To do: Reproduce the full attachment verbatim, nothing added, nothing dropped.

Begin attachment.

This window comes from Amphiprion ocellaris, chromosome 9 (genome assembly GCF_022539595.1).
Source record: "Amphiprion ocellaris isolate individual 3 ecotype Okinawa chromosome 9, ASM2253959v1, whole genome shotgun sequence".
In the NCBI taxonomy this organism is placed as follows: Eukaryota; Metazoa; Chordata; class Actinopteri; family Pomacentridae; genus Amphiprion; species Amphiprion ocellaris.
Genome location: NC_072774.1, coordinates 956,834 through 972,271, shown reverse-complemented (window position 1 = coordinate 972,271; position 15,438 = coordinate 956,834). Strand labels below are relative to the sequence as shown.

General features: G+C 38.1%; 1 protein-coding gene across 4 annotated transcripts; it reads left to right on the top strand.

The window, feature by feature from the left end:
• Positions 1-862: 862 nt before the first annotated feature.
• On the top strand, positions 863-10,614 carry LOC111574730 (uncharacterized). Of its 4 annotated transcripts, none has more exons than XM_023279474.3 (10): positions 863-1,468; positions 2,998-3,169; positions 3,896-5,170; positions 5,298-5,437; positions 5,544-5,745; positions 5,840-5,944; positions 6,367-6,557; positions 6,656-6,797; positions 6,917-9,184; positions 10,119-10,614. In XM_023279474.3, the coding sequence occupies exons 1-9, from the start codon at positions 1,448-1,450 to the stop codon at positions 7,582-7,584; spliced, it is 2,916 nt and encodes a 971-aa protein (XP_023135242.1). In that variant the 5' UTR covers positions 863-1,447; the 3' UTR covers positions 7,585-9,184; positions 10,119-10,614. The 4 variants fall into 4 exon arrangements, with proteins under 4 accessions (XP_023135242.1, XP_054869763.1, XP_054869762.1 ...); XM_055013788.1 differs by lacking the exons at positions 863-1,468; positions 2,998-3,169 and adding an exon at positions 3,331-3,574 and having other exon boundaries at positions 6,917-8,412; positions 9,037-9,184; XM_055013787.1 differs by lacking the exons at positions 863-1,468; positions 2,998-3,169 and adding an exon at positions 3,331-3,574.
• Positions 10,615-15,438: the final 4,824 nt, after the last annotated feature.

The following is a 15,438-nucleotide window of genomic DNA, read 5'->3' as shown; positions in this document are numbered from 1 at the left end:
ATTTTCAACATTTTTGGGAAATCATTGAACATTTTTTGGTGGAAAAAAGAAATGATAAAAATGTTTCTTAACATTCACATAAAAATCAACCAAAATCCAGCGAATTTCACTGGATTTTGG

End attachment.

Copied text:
This window comes from Amphiprion ocellaris, chromosome 9 (genome assembly GCF_022539595.1).
Source record: "Amphiprion ocellaris isolate individual 3 ecotype Okinawa chromosome 9, ASM2253959v1, whole genome shotgun sequence".
In the NCBI taxonomy this organism is placed as follows: Eukaryota; Metazoa; Chordata; class Actinopteri; family Pomacentridae; genus Amphiprion; species Amphiprion ocellaris.
Genome location: NC_072774.1, coordinates 956,834 through 972,271, shown reverse-complemented (window position 1 = coordinate 972,271; position 15,438 = coordinate 956,834). Strand labels below are relative to the sequence as shown.

General features: G+C 38.1%; 1 protein-coding gene across 4 annotated transcripts; it reads left to right on the top strand.

The window, feature by feature from the left end:
• Positions 1-862: 862 nt before the first annotated feature.
• On the top strand, positions 863-10,614 carry LOC111574730 (uncharacterized). Of its 4 annotated transcripts, none has more exons than XM_023279474.3 (10): positions 863-1,468; positions 2,998-3,169; positions 3,896-5,170; positions 5,298-5,437; positions 5,544-5,745; positions 5,840-5,944; positions 6,367-6,557; positions 6,656-6,797; positions 6,917-9,184; positions 10,119-10,614. In XM_023279474.3, the coding sequence occupies exons 1-9, from the start codon at positions 1,448-1,450 to the stop codon at positions 7,582-7,584; spliced, it is 2,916 nt and encodes a 971-aa protein (XP_023135242.1). In that variant the 5' UTR covers positions 863-1,447; the 3' UTR covers positions 7,585-9,184; positions 10,119-10,614. The 4 variants fall into 4 exon arrangements, with proteins under 4 accessions (XP_023135242.1, XP_054869763.1, XP_054869762.1 ...); XM_055013788.1 differs by lacking the exons at positions 863-1,468; positions 2,998-3,169 and adding an exon at positions 3,331-3,574 and having other exon boundaries at positions 6,917-8,412; positions 9,037-9,184; XM_055013787.1 differs by lacking the exons at positions 863-1,468; positions 2,998-3,169 and adding an exon at positions 3,331-3,574.
• Positions 10,615-15,438: the final 4,824 nt, after the last annotated feature.

The following is a 15,438-nucleotide window of genomic DNA, read 5'->3' as shown; positions in this document are numbered from 1 at the left end:
ATTTTCAACATTTTTGGGAAATCATTGAACATTTTTTGGTGGAAAAAAGAAATGATAAAAATGTTTCTTAACATTCACATAAAAATCAACCAAAATCCAGCGAATTTCACTGGATTTTGG